Implementation of the I-PASS handoff bundle required institutions to achieve transformational change in both processes (eg, communication practices, team work) and structures (eg, physical space, computerized templates). Here, we describe the importance of incorporating a campaign as a key element of the I-PASS bundle. The I-PASS campaign, framed using Kotter’s model (Table 1), was a key element of the I-PASS bundle and helped overcome barriers to drive transformational change efforts at the study sites.


We began by analyzing our target audience via needs assessments with stakeholders at 9 pediatrics institutions.11 Stakeholders included residents, chief residents, front-line faculty, and program directors. Our needs assessment revealed significant variation in handoff content and process (eg, majority of institutions did not train residents in handoffs, did not provide supervision, and did not use a structured handoff mnemonic), and also identified a large population of physicians who would potentially benefit from an improved handoff process. Based on this needs assessment, we designed core curricula to include all key stakeholders and focused a campaign on engaging these stakeholders over the 2011–2013 study period. The implementation process was designed following Kotter’s 8 steps4: Establish a sense of urgency; Build a powerful coalition of leaders; Create the vision; Communicating the vision; Empower others to act on the vision; Plan for and creating short-term wins; Consolidate improvements; Institutionalize new approaches.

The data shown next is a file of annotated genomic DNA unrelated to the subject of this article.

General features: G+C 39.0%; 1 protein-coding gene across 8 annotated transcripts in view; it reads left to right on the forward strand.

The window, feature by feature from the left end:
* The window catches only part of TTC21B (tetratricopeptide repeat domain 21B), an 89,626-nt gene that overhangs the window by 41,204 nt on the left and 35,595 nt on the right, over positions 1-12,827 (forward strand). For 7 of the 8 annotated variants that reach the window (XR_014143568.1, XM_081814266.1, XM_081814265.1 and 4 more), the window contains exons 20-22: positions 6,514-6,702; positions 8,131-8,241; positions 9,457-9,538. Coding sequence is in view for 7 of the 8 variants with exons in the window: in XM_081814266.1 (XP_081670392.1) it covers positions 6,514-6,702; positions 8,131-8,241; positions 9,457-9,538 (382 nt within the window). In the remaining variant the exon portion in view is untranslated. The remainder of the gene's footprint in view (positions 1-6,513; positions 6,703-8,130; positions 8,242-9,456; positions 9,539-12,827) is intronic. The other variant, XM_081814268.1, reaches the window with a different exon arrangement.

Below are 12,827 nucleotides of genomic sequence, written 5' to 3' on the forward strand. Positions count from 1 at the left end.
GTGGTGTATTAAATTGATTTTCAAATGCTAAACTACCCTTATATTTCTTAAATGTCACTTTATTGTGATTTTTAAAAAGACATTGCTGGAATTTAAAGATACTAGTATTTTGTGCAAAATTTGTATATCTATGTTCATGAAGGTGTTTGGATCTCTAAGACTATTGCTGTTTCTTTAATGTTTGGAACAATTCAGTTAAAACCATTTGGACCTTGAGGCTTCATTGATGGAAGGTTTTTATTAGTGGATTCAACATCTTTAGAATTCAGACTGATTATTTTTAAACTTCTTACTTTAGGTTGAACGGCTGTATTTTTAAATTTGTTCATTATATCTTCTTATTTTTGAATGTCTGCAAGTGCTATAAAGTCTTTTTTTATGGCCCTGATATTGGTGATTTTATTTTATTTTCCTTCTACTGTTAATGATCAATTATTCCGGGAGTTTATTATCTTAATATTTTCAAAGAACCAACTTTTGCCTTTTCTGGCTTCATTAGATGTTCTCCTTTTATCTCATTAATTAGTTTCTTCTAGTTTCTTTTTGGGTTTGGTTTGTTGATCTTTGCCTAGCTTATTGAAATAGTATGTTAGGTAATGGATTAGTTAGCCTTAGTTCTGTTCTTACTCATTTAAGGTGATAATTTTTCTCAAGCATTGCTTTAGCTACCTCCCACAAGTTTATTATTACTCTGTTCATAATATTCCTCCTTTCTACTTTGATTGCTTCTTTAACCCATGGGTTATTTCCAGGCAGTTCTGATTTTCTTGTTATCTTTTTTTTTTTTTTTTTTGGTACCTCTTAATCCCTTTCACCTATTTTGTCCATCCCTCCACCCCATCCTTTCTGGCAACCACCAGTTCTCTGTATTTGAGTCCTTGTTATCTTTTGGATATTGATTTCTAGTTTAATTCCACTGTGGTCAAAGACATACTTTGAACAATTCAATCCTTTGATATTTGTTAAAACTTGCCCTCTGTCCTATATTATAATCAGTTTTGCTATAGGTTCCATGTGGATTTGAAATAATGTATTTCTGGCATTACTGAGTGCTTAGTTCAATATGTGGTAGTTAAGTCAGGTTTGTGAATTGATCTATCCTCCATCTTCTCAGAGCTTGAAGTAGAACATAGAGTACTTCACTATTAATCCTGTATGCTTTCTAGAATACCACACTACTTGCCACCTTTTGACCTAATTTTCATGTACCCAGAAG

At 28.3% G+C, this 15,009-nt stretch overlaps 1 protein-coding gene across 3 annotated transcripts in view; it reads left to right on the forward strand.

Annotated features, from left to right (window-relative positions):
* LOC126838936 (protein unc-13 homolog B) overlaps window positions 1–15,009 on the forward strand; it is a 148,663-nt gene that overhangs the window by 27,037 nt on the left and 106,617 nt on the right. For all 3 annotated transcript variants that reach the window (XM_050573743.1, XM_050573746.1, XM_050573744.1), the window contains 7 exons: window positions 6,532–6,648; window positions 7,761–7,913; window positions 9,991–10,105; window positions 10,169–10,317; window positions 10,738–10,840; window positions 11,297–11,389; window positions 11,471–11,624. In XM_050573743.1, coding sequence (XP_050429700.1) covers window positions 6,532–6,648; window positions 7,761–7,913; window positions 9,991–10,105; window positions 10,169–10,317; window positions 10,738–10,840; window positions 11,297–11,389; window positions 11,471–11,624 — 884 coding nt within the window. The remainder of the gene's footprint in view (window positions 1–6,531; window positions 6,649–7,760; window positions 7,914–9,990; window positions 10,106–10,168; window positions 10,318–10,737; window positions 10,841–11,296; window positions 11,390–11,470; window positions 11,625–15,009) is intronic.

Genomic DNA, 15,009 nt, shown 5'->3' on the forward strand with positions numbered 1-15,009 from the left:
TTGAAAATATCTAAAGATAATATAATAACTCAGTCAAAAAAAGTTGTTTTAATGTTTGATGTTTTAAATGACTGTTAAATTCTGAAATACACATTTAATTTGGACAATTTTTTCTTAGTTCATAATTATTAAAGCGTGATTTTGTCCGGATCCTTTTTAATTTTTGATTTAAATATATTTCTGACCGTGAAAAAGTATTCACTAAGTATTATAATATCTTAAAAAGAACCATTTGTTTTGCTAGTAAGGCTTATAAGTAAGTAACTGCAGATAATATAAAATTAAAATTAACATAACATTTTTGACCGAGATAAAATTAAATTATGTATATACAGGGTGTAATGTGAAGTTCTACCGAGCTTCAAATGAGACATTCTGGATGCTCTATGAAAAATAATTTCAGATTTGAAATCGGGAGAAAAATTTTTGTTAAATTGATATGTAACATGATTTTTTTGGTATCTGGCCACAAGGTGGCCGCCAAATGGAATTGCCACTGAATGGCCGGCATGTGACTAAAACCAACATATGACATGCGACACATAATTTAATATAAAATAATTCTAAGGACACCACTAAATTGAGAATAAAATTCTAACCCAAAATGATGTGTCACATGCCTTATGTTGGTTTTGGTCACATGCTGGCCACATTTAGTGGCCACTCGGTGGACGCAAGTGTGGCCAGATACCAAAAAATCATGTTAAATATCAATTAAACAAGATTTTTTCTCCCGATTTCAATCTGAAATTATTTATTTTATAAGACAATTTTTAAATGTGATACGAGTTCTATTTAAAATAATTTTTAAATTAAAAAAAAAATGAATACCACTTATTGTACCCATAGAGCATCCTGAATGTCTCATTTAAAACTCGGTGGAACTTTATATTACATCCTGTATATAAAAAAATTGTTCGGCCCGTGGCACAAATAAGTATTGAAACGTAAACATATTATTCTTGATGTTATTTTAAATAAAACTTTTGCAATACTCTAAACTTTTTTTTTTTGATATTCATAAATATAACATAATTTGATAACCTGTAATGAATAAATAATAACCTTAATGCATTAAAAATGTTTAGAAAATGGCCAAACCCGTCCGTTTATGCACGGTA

We established a sense of urgency by sharing data on current gaps in care including the alarmingly high rates of handoff-related medical errors and miscommunications described by the Institute of Medicine,12 including the consistently high levels of communication failures13 and the lack of improvement over time.14 We also shared pilot data to demonstrate that meaningful change was possible.15 These data were generally shared in single meetings with high-level leaders, at division faculty meetings (generally with monthly updates/check-ins), individual stakeholder meetings and at institutional Grand Rounds presentations.

From the outset of our project, we identified the importance of forming a powerful guiding coalition to help tailor the message to multiple audiences. Although the primary audience for the change was front-line providers, specifically residents and faculty, we sought early engagement of high-level leaders, including the Chief Executive Officers and the Chairs of Pediatrics. Other high-level leaders, such as Chief Medical Officers, Patient Safety Officers, Chief Nurses, and Program Directors, contributed to our guiding coalition. At each site, we also identified champions to do the bulk of the training and lead implementation efforts.

When resistance to change was encountered, as was the case to varying degrees at all sites, we reinforced pilot data, needs assessment data, and high-level mandates for change. These efforts benefited from the contemporaneously establishment by the Accreditation Council for Graduate Medical Education (ACGME) of new requirements to teach and monitor transitions of care. At that time, none of the 9 sites we surveyed had a standardized approach to teaching and monitoring handoffs.16